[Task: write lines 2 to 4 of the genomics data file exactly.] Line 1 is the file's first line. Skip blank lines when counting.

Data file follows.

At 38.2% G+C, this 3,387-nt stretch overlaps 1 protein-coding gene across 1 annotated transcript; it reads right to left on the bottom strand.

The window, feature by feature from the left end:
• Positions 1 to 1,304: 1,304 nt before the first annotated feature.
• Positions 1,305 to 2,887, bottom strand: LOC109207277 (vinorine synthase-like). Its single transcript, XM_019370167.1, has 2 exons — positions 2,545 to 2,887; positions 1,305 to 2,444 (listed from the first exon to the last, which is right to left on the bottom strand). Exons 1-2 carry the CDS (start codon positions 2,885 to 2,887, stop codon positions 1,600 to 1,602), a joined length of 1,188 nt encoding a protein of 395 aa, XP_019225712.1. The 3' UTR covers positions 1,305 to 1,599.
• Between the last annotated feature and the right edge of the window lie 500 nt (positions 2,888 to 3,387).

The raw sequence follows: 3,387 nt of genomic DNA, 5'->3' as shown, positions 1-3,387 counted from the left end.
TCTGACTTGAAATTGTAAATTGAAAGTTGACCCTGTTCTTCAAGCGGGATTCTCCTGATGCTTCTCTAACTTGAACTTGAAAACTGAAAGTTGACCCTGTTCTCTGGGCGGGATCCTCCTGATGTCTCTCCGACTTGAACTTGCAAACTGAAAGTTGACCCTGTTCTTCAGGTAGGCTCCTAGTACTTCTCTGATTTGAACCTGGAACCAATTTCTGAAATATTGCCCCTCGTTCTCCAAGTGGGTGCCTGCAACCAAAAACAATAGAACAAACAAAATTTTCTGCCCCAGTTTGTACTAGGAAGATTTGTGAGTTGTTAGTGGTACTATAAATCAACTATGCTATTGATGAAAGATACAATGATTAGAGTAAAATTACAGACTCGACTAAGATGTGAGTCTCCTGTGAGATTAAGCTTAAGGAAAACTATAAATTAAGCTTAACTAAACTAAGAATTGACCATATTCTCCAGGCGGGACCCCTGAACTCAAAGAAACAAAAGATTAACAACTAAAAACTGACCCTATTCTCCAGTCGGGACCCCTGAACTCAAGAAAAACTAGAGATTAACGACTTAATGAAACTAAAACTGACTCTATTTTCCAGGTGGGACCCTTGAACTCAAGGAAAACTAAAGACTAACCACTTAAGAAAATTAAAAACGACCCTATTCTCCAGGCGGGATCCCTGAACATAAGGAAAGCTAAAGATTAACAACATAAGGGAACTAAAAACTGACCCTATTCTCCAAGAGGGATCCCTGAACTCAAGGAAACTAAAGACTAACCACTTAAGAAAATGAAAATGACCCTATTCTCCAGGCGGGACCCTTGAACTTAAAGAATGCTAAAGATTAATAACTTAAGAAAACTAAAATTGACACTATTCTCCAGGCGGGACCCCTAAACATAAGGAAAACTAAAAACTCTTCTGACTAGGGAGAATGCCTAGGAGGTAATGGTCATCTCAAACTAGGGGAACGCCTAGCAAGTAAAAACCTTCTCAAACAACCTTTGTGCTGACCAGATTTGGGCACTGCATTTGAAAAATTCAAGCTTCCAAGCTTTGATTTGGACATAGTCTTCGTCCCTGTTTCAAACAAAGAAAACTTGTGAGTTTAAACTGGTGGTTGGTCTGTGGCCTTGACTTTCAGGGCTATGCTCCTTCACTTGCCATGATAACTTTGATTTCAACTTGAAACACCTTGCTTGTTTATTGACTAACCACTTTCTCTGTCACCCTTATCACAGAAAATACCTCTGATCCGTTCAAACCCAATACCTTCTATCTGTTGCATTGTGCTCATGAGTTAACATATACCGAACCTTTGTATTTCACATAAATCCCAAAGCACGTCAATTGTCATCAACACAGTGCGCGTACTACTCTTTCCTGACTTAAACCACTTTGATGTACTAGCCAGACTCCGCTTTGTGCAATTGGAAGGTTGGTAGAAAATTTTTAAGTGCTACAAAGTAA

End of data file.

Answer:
The window, feature by feature from the left end:
• Positions 1 to 1,304: 1,304 nt before the first annotated feature.
• Positions 1,305 to 2,887, bottom strand: LOC109207277 (vinorine synthase-like). Its single transcript, XM_019370167.1, has 2 exons — positions 2,545 to 2,887; positions 1,305 to 2,444 (listed from the first exon to the last, which is right to left on the bottom strand). Exons 1-2 carry the CDS (start codon positions 2,885 to 2,887, stop codon positions 1,600 to 1,602), a joined length of 1,188 nt encoding a protein of 395 aa, XP_019225712.1. The 3' UTR covers positions 1,305 to 1,599.